On being sensitive, not insufferable

Walking through life as a highly sensitive person can feel like this. (Photo by Nicolò Paternoster on Foter.com / CC BY-NC-SA)

As many lights as Elaine Aron’s groundbreaking The Highly Sensitive Person turned on when I discovered it years ago, a red flag popped up, too. I remember thinking: Wow, a highly sensitive person can be a force for good … or a pain in the ass. I did not, and still don’t, want to be That Person who complains often, takes offense easily, and makes the atmosphere sticky.

Knowledge about ourselves as highly sensitive persons is power, right? With that power comes the responsibility to make more authentic choices about everything from careers and relationships to the smallest interactions with our world. Those of us who are wired to experience life intensely, feel the pain of others, and draw energy from down time can use those traits to make the world a saner, kinder place. We can also gum up the world’s works by being reactive or making others responsible for our well-being.

Aron’s research indicates 15 to 20 percent of us have the traits of high sensitivity, also known as sensory-processing sensitivity. More recent research on brain activity points to physical, structural differences in the brains of highly sensitive people. It’s not in our heads — well, it is, but you get the picture.

So how do we HSPs thrive conscientiously in 21st-century America? The answers to that question are a work in progress, but here are my current thoughts.

Own it 

We may be outnumbered, but we’re not out-powered. Though we cannot control the crowds, the noise, the news, the behavior of others, or the thousand other potential sources of overwhelm and overstimulation, we can control our exposure and response to them. We do this through caring for ourselves, setting boundaries, and believing we are worth the effort and retraining it takes to do so.

Yes, retraining. We may have spent years grinning and bearing whatever and trying to make up for being “too sensitive.” So mustering the initiative to leave a party a wee bit early, ask your spouse for what you need, or say no to yet another request or demand may feel like scaling Mount Everest.

Won’t there be pushback? You bet, and it will be damn hard to resist. But when we can stand up for ourselves without making it about the other person(s) — that is, without judgement or blame — we get real. Wouldn’t you rather deal with a real person than one who is trying to shrink or stretch to please others? I sure would.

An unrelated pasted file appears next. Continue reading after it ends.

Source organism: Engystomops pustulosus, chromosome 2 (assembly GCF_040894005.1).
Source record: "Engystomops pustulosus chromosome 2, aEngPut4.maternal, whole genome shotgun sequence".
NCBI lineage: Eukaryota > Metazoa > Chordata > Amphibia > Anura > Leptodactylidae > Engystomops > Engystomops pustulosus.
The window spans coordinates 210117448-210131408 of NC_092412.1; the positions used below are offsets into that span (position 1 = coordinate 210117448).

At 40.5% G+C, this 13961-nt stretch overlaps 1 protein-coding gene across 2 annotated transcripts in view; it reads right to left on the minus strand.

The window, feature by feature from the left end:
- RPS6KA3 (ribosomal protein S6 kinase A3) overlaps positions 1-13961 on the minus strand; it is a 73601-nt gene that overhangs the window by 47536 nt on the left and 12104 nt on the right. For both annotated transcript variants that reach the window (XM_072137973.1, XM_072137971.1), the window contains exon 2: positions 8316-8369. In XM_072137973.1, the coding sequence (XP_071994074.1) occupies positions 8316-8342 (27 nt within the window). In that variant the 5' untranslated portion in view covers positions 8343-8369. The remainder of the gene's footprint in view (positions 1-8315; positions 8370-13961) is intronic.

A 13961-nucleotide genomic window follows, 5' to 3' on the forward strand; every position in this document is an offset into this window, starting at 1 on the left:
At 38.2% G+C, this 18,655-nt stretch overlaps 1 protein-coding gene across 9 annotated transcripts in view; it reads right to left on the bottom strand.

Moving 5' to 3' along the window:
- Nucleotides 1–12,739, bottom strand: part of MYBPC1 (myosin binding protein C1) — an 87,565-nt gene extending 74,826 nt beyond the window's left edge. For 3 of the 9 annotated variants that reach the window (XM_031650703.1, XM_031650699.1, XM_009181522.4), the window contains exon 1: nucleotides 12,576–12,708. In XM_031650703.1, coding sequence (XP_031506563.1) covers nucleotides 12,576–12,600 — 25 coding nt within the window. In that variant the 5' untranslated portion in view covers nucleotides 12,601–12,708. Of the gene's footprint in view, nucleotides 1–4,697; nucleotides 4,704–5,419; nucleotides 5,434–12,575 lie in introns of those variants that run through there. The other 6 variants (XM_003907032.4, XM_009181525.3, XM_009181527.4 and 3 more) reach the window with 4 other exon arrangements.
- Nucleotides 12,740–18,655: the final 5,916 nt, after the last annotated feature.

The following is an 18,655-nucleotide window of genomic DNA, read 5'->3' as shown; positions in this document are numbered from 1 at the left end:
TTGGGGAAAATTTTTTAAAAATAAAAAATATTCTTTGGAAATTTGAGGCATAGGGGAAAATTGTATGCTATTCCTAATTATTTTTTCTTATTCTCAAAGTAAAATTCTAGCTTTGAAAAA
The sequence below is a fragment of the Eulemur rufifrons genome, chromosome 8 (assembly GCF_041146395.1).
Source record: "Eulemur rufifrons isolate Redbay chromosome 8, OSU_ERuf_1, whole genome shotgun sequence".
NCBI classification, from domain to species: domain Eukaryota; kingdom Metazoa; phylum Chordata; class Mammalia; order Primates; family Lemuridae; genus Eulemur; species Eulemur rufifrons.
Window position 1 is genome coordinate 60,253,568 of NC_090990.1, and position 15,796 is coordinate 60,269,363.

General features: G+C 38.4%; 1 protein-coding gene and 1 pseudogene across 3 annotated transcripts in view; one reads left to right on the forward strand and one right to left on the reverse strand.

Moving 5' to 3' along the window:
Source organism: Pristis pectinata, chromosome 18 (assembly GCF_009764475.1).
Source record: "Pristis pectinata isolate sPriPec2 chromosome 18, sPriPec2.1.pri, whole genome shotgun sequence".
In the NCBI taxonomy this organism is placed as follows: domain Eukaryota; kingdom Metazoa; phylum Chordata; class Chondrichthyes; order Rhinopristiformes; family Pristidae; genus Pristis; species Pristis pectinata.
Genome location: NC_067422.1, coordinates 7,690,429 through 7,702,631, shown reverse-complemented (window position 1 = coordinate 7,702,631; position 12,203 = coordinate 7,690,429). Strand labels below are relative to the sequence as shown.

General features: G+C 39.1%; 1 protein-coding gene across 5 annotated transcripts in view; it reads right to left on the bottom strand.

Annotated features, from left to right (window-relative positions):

Handle empathy with care

Highly sensitive people and empaths can often sense what is really bothering the client who doesn’t like our design, or its fifth revision. We can observe how the family dynamic in the waiting room may sabotage the patient’s follow-up care. We know the horse we are grooming is sad, and we may even be able to tell it’s because his buddy in the next stall went to a new home last week. Well-managed empathy can not only tell us what’s wrong, but map the gentlest route toward making it right.

However, the good we can do with empathy is diminished when we take on others’ pain and burdens. Sometimes we do it without even realizing it. Taking on someone else’s “stuff,” instead of helping that person, expands the problem and leaves less room to find a solution … which may not be ours to find in the first place. And if others are rude, unkind, or downright horrid, that’s on them. Judith Orloff has some good books, last year’s The Empath’s Survival Guide in particular, about navigating these minefields.

The good we can do is also undermined when we don’t use discernment and discretion about the impressions and information we get through our sensitive spidey senses. Some of it, like the “Don’t get into the car with him” vibe, arrives ready to use. Some is best silently received and released. The rest has to go through the “Is it true/fair/kind/necessary?” mill before we share or act on it.